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Description de l’éditeur
'How to Say no without feeling guilty teaches practical skills for embracing what's important and getting rid of what is keeping us from living the lives we want to live. It's a book to consult over and over again. I highly recommend it' John Gray By learning to say no without feeling guilty, you will find time you never dreamed you had. Even more important, you will learn to say yes to all those things that you hold most dear to your heart. Your life will become yours again. As you learn to say no, you become more available, compassionate, effective, energetic and generous to the people, organisations and causes dear to you. With the authors' help you will be able to identify what is truly important in your life and realise that vision. Whether your dream is to write a great novel, have more leisure time, or travel the world, both your life and the world around you will be better off because you have learned to say no.How to Say No Without Feeling Guilty devotes a chapter each to saying no: --at work;--to kids, family and friends;--to invitations, dates and romantic entanglements;--to requests for money whether from friends or charities;--to high maintenance people;as well as a chapter on all-purpose no's, difficult no's with extra bite, and excuses.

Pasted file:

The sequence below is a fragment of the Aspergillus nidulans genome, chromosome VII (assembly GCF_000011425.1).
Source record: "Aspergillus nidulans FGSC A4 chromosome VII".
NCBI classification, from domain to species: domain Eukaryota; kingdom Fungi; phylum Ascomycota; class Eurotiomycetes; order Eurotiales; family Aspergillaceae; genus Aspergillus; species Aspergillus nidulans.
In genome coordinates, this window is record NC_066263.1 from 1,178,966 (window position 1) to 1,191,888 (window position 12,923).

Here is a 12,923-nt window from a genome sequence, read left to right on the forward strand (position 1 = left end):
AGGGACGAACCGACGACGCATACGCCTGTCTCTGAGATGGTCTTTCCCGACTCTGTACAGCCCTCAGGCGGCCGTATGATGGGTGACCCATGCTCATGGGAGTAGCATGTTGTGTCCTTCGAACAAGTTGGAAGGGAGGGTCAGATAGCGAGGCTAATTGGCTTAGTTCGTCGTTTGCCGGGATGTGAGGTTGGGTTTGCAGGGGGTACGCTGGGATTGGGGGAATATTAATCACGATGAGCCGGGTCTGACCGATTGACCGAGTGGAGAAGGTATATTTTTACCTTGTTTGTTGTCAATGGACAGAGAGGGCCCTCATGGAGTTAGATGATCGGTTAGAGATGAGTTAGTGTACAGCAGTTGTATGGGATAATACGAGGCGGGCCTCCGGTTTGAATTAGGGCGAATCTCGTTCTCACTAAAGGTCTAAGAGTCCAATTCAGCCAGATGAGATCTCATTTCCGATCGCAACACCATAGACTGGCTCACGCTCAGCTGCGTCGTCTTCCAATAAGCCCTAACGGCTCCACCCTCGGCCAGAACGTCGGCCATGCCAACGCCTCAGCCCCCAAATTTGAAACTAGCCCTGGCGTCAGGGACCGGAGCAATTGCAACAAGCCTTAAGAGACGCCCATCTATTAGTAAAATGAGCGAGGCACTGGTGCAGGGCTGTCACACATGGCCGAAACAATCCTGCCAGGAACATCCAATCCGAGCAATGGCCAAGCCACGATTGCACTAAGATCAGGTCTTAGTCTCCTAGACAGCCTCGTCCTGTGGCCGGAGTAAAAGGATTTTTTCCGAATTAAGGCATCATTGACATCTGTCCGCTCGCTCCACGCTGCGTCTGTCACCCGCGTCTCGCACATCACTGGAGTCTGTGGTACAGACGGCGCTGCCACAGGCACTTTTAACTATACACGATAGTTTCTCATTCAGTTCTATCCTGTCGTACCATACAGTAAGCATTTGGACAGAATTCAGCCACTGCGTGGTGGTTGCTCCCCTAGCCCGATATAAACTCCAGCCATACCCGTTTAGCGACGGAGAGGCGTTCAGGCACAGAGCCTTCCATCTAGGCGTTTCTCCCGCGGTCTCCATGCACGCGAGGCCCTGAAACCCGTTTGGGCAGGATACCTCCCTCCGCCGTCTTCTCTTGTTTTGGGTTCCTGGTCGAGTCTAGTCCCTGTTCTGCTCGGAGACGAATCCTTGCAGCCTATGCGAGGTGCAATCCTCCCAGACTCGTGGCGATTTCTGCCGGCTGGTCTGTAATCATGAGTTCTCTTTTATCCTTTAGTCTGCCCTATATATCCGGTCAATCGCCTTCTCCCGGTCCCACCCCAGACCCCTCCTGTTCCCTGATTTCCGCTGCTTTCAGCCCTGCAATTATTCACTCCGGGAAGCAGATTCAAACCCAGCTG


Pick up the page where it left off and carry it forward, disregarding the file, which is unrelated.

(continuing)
Featuring an extremely promotable high concept, this effort to combine assertiveness training with the aims of the simplicity movement results in an occasionally useful, if unoriginal, self-help book. By saying "no"--with skill and sensitivity--to draining, unsatisfying activities, literary agent and public speaker Breitman and writer Hatch argue, readers will have time and energy for more important ones. After covering the principles behind graceful refusals (e.g., act from generosity; saying less is more), much of the book is devoted to scripts for dealing with a variety of sticky situations--from requests for loans to handling freeloaders, high-maintenance acquaintances, service and professional help--and preventive strategies, some of which are helpful while others could easily come off as insincere. A section on handling unreasonable work demands, such as overtime and extra assignments, does not seem especially realistic, although there is some thoughtful advice on delicate issues such as critiquing performance, dealing with requests for raises and turning down job applicants. Advice on following one's bliss and self-employment seem misplaced here, while suggestions about how to say no to spouses and children are adequate. Readers who want a thorough grounding in assertiveness techniques would benefit more from classics like When I Say No, I Feel Guilty, instead of this hodgepodge of excuses.$40,000 ad/promo.